Snake River: Some heavy metals in stream naturally occuring

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Here’s an analysis of a study released today for the Snake River watershed, from Bob Berwyn writing for the Summit Daily News. From the article:

A significant part of the heavy metal contamination in the Snake comes from natural sources, said Jim Shaw, a local engineer who recently completed a watershed plan for the river. After walking along nearly every mile of every stream in the basin, Shaw said he found natural springs, “where man has never tread,” with high levels of zinc and acid-tinged water…

Zinc is poisonous to trout at concentrations that aren’t harmful to humans. Several recent experiments showed that zinc levels in the Snake River near Keystone are high enough to kill trout in just a few days. Farther downstream, the metals are more diluted, with some trout surviving a short distance upstream of Dillon Reservoir. “There’s a reason it was mined,” Shaw said, referring to the high level of naturally occurring minerals in the rock. “It’ll never be a fishery,” he said of the Snake River. Even cleaning up every single source of mine-related pollution wouldn’t be enough to reach existing water quality standards, he said.

The abandoned Pennsylvania Mine has been the key focus for various parties working on a cleanup plan. But Shaw’s plan goes beyond the Pennsylvania Mine, identifying numerous additional sources of metals in many of the river’s smaller tributaries. The watershed plan, to be unveiled Thursday at a Blue River Watershed Group forum in Frisco, prioritizes cleanup sites.

More Coyote Gulch coverage here.

Morgan County Quality Water District source water protection plan

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From the Fort Morgan Times: “Because area residents, farming operations and entire subdivisions rely on the Morgan County Quality Water District for their primary source of water, a team of stakeholders met for the first time Tuesday to assemble a source water protection plan for the district.”


“It’s critical that we maintain the kind of water supply and the quality that we currently have,” said MCQWD General Manager Mark Kokes. Spearheading the planning project is Colleen Williams of the Colorado Rural Water Association, who completed the process for the city of Brush just three months ago. Williams works to create source water protection plans in three communities each year, she said.”[…]

The district currently serves customers from three aquifers, Kokes said. The district is also taking delivery of Colorado-Big Thompson water through its San Arroyo Project, he said, and it plans to participate in the Northern Integrated Supply Project. The source water plan will help the district protect all sources of water, Williams said, including any ground water, aquifers, watersheds and well heads…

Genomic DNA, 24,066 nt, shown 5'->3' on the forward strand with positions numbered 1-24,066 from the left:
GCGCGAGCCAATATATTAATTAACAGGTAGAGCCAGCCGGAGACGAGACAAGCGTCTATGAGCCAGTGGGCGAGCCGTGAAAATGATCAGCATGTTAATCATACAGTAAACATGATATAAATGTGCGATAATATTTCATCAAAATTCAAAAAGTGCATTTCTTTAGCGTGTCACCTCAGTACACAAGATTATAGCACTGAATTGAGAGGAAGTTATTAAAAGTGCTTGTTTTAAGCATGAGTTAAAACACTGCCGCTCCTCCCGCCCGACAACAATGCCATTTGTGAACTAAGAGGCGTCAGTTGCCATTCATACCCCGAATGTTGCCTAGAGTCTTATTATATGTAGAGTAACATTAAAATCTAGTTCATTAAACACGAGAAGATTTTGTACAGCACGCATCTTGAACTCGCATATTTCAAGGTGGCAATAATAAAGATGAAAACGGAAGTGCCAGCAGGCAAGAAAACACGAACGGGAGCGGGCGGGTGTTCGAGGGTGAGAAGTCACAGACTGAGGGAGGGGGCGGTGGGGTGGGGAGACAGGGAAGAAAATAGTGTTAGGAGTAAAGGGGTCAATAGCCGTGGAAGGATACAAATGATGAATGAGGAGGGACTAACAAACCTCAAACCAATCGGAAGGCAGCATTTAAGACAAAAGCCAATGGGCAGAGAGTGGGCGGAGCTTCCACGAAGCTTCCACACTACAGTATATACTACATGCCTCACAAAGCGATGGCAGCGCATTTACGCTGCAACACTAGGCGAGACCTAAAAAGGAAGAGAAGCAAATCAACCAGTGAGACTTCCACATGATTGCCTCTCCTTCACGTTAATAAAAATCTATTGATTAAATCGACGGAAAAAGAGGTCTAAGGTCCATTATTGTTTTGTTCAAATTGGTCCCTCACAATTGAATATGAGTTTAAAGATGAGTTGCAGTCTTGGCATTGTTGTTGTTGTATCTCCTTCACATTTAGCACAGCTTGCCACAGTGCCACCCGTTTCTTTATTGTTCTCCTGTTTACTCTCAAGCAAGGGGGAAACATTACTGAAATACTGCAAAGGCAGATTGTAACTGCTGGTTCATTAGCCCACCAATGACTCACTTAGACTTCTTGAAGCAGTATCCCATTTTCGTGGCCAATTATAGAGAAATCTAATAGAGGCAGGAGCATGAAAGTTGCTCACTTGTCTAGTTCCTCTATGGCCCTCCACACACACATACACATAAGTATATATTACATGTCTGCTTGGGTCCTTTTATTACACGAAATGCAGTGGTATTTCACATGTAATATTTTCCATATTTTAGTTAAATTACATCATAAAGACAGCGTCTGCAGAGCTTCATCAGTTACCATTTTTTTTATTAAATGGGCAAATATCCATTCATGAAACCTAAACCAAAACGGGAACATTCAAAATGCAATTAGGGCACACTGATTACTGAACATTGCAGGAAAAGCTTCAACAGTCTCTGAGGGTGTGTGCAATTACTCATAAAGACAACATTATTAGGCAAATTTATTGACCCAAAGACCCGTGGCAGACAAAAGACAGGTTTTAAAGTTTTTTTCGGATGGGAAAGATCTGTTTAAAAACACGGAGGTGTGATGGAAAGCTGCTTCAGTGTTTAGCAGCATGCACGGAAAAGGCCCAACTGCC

The first step to preserving source water is to form a planning team, Williams said, which was accomplished at the first meeting. The team included area residents and representatives from local businesses, agencies, government departments and other interested entities.

The second step is to determine a source water protection area, Williams said. The state has completed an assessment of the area, she said, but this was likely formed using outdated or incorrect data.

For step three, Williams said, the team should take an inventory of potential contamination sources of water. Contamination may come from landfills, storage tanks, gas stations, septic tanks or spills of oil, chemicals or biodiesel, she said.

The fourth step is to develop a management plan, Williams said. The plan will outline regulatory or non-regulatory approaches to meet short-term and long-term goals, she said.

For the fifth step, she said, the team should plan for emergencies. This contingency plan should establish a chain of command and identify any alternative water supplies, she said.

The sixth and final step requires the formation of a steering committee, which will commit to implementing the source water protection plan. The final plan will not simply be handed to the water district, she said, but will be carried out by a team of stakeholders.

Energy policy — oil and gas: Production effects on groundwater

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From KDVR-TV via the Associated Press: ” A woman said she lives in constant fear and is terrified her home could blow up because of natural gas that has managed to seep into her water supply. Amee Ellsworth can turn on a faucet in her kitchen or bathroom, flick a lighter and watch flames shoot up from the sink. And Ellsworth said she’s afraid she or her neighbors are at imminent risk of an explosion. Dave Neslin from the Colorado Oil and Gas Conservation Commission said the gas is likely coming from a leaking well, but there are eight wells located within a half-mile of Ellsworth’s home. The wells are owned by two different energy companies.”